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Kinzig v. First Fidelity Bank

New Jersey Superior Court, Law Division


Decided: January 20, 1994.

JAMES A. KINZIG, PLAINTIFF
v.
FIRST FIDELITY BANK, N.A. PHILADELPHIA SAVINGS FUND SOCIETY, FIDELITY BANK, N.A., ALNOR CHECK CASHING COMPANY, WALLCOVERING, LTD., W.C.L. DESIGNS, INC. WAYNE DUDLEY, SR., AND JOHN/JANE DOES 1 THROUGH 10, J/S/A. DEFENDANTS.

Delehey

Delehey

DELEHEY, J.S.C.

This matter is before the court on cross notions for summary judgment filed by plaintiff and defendant banks. .

The facts are not disputed. In April, 1991, plaintiff James A. Kinzig and W.C.L. Designs Inc., (W.C.L.) entered into an agreement for the remodeling of plaintiff's kitchen. Pursuant to the request of Wayne Dudley, an employee of W.C.L., plaintiff issued two checks totaling $14,600. made payable to "Wayne Dudley/W.C.L. Designs." The designated payees' names were separated with a slash or diagonal line known as a virgule, represented by this symbol: "".

The first check, in the amount of $3,060 was indorsed by Dudley in his own name as a payee and also purportedly as an authorized signatory of W.C.L. Designs. He cashed the check at ALNOR Check Cashing Company. ALNOR indorsed the check and deposited it with Pennsylvania Savings Fund Society. Eventually, the drawee bank, defendant First Fidelity, paid the check from plaintiff's account.

The second check in the amount of $11,540, was indorsed in the same way by Dudley and cashed at the Chester, Pennsylvania, office of defendant Fidelity Bank. Fidelity Bank indorsed the check, which was later presented to First Fidelity Bank. First Fidelity paid the check from plaintiff's account. On May 24, 1991, plaintiff learned that Dudley had absconded with the proceeds of both checks.

The court must decide the leaning of the virgule when used by a drawer to separate two payees' names on a check. This case appears to be one of first impression in New Jersey.

Plaintiff advances three claims. First, he insists that the virgule connotes payment in the conjunctive. Second, he assert a breach of contract claim against defendant banks which, he alleges, charged his checking account over forged indorsements. Third, he contends that defendant banks are liable to him for conversion because they improperly accepted the checks from Dudley and debited plaintiff's account. Defendant banks assert that the virgule requires only one of the payees' signatures, and that Dudley's indorsement alone made the checks properly payable.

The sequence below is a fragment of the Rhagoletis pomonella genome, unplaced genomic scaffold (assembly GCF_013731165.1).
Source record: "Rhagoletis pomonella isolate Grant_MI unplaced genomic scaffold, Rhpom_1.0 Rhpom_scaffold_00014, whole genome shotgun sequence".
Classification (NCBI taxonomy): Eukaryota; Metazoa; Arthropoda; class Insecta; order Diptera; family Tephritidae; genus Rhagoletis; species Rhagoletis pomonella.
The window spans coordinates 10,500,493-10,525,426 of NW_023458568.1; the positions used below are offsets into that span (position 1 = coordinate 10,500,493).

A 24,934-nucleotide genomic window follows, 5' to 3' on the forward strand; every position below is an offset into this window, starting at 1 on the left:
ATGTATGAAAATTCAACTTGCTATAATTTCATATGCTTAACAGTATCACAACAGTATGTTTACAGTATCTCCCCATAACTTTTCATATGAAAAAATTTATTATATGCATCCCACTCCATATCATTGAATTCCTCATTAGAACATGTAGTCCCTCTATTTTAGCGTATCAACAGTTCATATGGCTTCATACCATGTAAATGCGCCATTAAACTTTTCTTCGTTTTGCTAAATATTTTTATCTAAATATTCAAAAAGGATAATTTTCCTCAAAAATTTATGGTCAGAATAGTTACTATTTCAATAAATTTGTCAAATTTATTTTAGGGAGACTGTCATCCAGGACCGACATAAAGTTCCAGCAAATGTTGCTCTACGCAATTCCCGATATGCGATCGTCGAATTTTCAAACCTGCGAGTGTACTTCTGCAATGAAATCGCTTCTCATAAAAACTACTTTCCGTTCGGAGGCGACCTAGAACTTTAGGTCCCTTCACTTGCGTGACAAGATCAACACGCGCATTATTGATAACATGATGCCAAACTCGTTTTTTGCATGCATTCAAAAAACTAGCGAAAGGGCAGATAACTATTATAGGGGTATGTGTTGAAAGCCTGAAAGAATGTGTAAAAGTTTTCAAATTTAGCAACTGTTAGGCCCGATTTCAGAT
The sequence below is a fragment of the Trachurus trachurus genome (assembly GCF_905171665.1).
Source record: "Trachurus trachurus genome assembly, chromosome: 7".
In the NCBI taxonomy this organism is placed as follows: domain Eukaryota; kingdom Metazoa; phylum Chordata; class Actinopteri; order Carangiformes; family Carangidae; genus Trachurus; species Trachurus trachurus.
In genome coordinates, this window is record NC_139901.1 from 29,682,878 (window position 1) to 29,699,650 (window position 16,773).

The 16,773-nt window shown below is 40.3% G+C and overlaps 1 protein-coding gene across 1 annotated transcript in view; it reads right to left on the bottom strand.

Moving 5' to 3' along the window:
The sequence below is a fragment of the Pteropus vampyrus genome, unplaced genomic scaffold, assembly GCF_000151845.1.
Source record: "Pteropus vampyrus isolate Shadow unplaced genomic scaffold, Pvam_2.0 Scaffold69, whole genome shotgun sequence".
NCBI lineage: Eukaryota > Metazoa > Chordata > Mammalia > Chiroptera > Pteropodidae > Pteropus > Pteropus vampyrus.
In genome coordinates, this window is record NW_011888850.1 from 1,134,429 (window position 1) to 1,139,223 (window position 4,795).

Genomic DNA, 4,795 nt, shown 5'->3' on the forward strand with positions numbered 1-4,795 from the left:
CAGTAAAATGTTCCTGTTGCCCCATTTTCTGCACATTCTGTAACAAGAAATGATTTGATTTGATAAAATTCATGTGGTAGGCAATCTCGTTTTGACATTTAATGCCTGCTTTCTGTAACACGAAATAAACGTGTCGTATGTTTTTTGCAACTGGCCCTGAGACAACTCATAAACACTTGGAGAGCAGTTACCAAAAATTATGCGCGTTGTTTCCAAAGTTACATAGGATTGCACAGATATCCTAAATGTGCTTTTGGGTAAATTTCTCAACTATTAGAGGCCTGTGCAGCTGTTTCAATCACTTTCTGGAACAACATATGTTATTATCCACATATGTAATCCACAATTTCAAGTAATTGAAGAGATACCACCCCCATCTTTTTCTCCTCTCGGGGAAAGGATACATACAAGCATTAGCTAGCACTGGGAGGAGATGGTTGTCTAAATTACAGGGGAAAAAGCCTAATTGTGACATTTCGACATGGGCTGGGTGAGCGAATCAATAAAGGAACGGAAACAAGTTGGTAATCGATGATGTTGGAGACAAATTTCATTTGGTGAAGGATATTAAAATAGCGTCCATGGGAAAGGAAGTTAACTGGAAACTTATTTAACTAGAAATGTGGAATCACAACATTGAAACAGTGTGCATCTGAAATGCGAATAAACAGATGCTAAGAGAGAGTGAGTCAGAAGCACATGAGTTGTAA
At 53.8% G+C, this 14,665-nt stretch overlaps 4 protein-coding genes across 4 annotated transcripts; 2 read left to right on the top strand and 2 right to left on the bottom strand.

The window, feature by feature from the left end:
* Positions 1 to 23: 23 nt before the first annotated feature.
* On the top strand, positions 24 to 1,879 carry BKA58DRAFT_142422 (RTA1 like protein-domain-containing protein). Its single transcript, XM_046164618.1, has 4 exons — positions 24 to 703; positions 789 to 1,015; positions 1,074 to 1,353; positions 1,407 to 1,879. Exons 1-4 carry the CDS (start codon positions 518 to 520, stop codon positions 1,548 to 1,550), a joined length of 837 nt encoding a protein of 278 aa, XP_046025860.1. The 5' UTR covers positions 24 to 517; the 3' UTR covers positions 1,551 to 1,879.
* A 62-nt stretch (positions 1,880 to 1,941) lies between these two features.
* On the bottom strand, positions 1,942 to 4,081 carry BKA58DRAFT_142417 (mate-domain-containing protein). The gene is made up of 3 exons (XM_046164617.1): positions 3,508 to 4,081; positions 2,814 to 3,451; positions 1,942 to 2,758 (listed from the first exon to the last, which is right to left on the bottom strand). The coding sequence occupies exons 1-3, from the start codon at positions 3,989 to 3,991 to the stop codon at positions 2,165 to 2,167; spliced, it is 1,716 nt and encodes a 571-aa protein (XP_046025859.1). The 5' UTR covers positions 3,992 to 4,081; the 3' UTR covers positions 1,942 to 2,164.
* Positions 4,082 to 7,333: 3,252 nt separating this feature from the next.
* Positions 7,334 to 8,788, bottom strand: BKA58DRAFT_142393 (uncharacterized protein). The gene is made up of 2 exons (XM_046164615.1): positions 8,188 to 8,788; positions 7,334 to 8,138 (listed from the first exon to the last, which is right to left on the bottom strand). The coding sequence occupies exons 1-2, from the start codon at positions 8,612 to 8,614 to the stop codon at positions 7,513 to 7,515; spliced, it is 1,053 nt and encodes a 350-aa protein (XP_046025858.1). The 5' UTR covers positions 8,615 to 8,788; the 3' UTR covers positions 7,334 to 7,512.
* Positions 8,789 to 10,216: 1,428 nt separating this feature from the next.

Choice of Law

First Fidelity Bank and Fidelity Bank, insofar as these transactions are concerned, conducted business in different states - Mew Jersey and Pennsylvania. The Uniform Commercial Code § 4-102 (N.J.S.A. 12A:4-102), 13 Pa. Cons.Stat.Ann. § 4102(b)) provides:

The liability of a bank for action or non-action with respect to any item handled by it for purposes of presentment, payment or collection is governed by the law of the place where the bank is located. In the case of action or non-action by or at a branch or separate office of a bank, its liability is governed by the law of the place where the branch or separate office is located.

First Fidelity Bank, where plaintiff's account was debited, is in New Jersey. In disputes between the drawer (the individual drawing down his account) and the drawee bank, the law of the state where the drawee bank is situated applies. Perini Corp. v. First National Bank of Habersham County, 553 F.2d 398, 416 n.5 (5th Cir.) rehearing denied en banc, 557 F.2d 823 (5th Cir.1977); Girard Bank v. Mount Holly State Bank, 474 F. Supp. 1225, 1237, (D.N.J. 1979). Thus, the obligations of First Fidelity are governed by New Jersey law.

Fidelity Bank, which accepted one of the checks from Dudley, is located in Chester, Pennsylvania. Its obligations are governed by Pennsylvania law.

The Virgule

What does the virgule signify? This court concludes that use of a virgule permits payment to either of the payees listed on a check, and proper payment requires the indorsement of only one of the payees.

U.C.C. § 3-116 (N.J.S.A. 12A:3-116, 13 Pa.Cons. Stat. Ann. § 3116) provides:

An instrument payable to the order of two or more persons

(a) it in the alternative is payable to any one of them and may be negotiated, discharged or enforced by any of them who has possession of it;